New Materials Are Replacing Gold In Today's Dental Crowns
A “crown” or a “cap” is the term used to restore a decayed or broken tooth that needs to be completely encased to protect the tooth beneath it. A crown's dual purpose is to restore the tooth's form and function. Decades ago gold was the material of choice for a crown. What we ultimately choose depends on a particular crown's requirements with regard to the tooth's appearance and function, and to some extent what you want.
Gold: Gold crowns last the longest and wear the best (at about the same rate as natural teeth), but they are not used as frequently today, especially if they are visible in a person's smile. Gold crowns are made of cast gold, a technique that has been in use for over a hundred years. They can last for decades, and have been known to last 50 years or more. They tend to cost less per tooth than porcelain or other materials.
All-Porcelain: “All porcelain” crowns have a natural appearance and as technology improves they are gaining popularity. Dental porcelains are composed of ceramic substances that are variations of glass. This gives them their translucent, lifelike appearance — but it makes them brittle and subject to fracture. Therefore all-porcelain crowns may not be a good choice for back teeth because they frequently fail under the biting forces applied during chewing and especially adverse habits like tooth clenching or grinding. Porcelain crowns are made of material that doesn't wear. Consequently, it can cause excessive wear to the teeth they bite against.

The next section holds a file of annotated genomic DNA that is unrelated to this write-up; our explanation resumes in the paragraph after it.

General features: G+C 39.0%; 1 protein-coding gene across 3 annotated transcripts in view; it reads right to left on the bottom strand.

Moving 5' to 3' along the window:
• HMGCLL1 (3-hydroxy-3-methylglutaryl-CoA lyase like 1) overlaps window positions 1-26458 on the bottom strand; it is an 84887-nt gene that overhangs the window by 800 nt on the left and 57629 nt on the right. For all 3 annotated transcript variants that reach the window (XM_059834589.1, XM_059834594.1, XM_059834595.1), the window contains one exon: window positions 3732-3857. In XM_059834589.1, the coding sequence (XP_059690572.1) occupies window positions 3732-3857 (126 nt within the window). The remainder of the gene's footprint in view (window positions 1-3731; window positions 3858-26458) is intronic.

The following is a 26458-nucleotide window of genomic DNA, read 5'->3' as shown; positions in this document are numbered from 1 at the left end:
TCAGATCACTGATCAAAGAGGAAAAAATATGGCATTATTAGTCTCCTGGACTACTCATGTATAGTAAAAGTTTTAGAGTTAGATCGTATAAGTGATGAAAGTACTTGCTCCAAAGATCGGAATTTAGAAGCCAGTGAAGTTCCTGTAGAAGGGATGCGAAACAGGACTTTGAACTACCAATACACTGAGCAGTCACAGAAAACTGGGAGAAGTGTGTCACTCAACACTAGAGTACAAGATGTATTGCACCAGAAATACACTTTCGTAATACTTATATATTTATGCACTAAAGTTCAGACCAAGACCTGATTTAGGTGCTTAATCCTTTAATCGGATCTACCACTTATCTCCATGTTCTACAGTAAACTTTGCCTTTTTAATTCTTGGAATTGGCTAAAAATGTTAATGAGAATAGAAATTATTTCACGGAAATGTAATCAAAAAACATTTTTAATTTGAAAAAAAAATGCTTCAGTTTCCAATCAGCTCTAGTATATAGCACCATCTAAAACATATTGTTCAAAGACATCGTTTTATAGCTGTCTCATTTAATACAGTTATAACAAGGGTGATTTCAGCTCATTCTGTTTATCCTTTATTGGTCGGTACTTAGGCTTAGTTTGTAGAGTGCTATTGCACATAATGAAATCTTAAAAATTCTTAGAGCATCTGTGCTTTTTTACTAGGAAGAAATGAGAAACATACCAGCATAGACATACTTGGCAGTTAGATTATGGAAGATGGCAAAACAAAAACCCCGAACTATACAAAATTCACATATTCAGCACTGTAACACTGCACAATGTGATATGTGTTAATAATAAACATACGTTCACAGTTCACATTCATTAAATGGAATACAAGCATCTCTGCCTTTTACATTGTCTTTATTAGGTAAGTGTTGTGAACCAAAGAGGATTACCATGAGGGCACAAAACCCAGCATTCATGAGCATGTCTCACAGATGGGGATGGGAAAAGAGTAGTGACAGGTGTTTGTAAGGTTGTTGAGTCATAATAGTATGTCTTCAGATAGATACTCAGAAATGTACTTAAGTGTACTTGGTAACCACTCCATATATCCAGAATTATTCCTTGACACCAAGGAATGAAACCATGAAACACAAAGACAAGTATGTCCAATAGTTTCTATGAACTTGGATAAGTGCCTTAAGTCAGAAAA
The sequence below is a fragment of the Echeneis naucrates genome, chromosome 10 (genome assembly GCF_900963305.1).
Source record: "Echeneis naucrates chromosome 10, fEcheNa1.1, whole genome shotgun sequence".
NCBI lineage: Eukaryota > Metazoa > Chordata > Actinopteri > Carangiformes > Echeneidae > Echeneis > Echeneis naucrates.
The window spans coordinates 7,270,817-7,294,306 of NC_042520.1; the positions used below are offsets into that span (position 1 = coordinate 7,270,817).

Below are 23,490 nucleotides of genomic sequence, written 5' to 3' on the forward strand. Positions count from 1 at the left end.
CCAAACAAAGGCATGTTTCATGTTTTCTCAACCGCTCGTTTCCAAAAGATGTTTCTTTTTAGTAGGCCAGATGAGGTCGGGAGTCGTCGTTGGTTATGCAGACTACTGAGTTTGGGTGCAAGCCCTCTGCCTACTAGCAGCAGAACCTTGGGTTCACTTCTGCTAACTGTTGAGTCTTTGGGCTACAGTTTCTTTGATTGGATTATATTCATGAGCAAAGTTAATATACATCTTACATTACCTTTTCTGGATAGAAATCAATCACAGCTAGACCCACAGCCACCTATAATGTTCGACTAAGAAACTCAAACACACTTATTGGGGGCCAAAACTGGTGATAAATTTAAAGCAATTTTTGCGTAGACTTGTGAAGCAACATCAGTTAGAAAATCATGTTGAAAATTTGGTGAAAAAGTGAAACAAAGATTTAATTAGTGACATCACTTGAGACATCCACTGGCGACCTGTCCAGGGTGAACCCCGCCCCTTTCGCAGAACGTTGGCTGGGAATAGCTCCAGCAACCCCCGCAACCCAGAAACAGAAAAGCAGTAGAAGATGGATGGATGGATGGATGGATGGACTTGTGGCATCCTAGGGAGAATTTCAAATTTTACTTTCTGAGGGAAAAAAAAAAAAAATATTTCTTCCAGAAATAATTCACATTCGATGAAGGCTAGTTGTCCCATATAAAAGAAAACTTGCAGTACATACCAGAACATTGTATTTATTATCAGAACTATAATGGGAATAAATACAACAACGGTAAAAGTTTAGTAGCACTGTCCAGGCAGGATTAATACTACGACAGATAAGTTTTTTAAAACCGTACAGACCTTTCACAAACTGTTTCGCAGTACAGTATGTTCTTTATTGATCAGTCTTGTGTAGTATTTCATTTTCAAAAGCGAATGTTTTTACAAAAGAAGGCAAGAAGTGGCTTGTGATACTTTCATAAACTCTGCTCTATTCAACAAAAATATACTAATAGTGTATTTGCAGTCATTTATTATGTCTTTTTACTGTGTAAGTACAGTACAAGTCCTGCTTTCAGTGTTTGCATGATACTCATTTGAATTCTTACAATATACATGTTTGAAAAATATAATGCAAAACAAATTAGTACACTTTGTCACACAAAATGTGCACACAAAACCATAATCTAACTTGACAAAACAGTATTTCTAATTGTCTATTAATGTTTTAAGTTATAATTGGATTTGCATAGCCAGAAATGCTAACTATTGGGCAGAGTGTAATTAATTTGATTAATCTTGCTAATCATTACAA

Porcelain-Fused-to-Metal (PFM): PFM crowns have been in use for more than 40 years. They combine a substructure of gold or platinum for strength and have porcelain “facings” for the visible surfaces. In some ways they combine the best of both worlds, but they do have some problems; the metal can show through the porcelain, detracting from its life-like appearance. These crowns can have a functional lifespan of about 20 years or more.
New and Future Materials: Newer “pressed-ceramic” restorations and computer-milled ceramics have received good reviews for aesthetics and service. These new materials are being intensively researched. Initial results look good, but we'll have to see how they last over time.
Contact us today to schedule an appointment or to discuss your questions about crowns and other dental restorations. You can also learn more by reading the Dear Doctor magazine article “Gold or Porcelain Crowns?”